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A third of consumers see bitcoin plunging at least 70% this year even as the token hits record highs, Deutsche Bank survey says

Filip De Mott   

A third of consumers see bitcoin plunging at least 70% this year even as the token hits record highs, Deutsche Bank survey says
  • Nearly one-third of global consumers expect bitcoin to fall below $20,000 this year, a Deutsche Bank survey found.
  • Only 10% expect the token to extend past $75,000, a bank survey found.

While crypto bulls are celebrating bitcoin's 2024 surge as the first leg of a blowout rally to come, not all consumers are as optimistic about the token's prospects this year.

According to a Deutsche Bank survey conducted in March, nearly one-third of global consumers expect the apex coin to plunge below $20,000 by the end of 2024.

That would represent a plummet of over 70% from bitcoin's current valuation, which stood at $68,652 as of 12 p.m. ET on Wednesday.

In stark contrast, some of the asset's most outspoken proponents have argued that it will punch past the $100,000 threshold in the same timeframe.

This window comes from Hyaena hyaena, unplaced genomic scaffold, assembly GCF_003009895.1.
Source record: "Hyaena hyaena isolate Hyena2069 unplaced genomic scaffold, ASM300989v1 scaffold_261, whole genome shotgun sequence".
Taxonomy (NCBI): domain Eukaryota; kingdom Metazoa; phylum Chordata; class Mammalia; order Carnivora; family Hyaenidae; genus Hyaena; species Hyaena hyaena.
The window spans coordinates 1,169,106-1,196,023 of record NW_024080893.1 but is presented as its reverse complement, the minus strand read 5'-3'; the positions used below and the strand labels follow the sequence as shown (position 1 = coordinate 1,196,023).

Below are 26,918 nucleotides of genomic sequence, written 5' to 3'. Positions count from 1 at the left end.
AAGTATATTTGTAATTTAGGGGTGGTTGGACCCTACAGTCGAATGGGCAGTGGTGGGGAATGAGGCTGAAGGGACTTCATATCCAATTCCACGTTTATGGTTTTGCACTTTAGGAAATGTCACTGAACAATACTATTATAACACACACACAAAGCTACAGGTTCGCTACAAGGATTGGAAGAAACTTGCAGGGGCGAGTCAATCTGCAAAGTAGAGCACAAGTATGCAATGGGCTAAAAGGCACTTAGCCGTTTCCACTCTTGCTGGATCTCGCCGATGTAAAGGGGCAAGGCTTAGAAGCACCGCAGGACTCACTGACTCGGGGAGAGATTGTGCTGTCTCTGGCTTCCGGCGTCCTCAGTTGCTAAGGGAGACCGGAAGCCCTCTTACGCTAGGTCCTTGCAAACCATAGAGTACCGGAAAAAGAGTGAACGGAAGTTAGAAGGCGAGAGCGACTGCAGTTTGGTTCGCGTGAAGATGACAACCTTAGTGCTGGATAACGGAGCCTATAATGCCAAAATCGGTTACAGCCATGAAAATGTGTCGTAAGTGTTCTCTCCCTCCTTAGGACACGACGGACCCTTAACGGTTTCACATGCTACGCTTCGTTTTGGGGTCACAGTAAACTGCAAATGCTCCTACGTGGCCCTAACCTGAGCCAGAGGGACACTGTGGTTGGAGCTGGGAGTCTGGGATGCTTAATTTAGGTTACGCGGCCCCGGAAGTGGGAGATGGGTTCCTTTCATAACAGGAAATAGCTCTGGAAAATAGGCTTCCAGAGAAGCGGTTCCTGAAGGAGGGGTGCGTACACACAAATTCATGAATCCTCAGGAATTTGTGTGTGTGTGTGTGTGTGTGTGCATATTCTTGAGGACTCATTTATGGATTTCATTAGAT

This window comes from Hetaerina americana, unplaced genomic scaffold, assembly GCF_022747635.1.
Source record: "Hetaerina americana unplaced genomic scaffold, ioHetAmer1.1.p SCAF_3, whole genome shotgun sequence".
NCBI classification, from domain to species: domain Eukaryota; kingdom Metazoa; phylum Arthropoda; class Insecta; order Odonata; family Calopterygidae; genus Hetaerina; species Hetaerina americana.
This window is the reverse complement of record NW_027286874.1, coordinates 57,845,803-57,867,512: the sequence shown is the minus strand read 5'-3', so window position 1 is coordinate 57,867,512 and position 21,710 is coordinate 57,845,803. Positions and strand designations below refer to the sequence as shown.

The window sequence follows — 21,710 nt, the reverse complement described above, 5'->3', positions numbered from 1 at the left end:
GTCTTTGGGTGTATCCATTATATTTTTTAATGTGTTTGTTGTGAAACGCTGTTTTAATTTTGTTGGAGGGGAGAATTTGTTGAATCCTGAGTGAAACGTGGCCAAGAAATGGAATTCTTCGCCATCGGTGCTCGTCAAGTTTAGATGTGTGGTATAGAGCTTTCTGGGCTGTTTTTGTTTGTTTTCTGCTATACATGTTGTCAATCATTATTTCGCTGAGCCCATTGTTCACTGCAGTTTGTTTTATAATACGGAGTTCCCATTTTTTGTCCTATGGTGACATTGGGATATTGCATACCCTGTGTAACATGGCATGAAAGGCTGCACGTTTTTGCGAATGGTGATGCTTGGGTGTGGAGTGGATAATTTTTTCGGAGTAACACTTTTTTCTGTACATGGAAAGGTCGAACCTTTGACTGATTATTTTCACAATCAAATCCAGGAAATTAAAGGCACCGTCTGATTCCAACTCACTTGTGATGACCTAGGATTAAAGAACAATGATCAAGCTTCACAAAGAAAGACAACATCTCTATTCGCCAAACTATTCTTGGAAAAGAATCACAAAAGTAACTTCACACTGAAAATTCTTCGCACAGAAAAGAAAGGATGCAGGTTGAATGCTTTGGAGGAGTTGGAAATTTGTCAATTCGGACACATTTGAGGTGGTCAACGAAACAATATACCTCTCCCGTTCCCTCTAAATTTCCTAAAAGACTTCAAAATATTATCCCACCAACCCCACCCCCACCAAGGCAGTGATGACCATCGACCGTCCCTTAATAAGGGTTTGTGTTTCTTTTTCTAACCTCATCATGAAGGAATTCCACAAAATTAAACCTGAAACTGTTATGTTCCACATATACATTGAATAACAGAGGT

For instance, it's a view long put out by Standard Chartered analyst Geoff Kendrick, who also anticipates the coin to reach as high as $200,000 next year. Bernstein strategists have also ratcheted up their outlook, expecting a $150,000 valuation by 2025.

It's an optimism that's chiefly sprung out from this year's approval of spot bitcoin ETFs, considered as a major amplifier for crypto demand. Already, these funds have helped propel the currency 63% year-to-date.

Meanwhile, this month's anticipated halving event will lower bitcoin output, putting upside pressure on its price.

Rising adoption is why crypto billionaire Mike Novogratz expects $50,000 to be bitcoin's newest price floor, a level it's unlikely to revisit, he said in March.

But according to the survey, only 10% of consumers see the token reaching past $75,000 this year. That would be just over the $73,000 peak bitcoin reached in last month, before paring gains.

The price pessimism could be explained by the fact that 38% of respondents expect bitcoin to "disappear" in the next few years, just below 40% who believe it will thrive.




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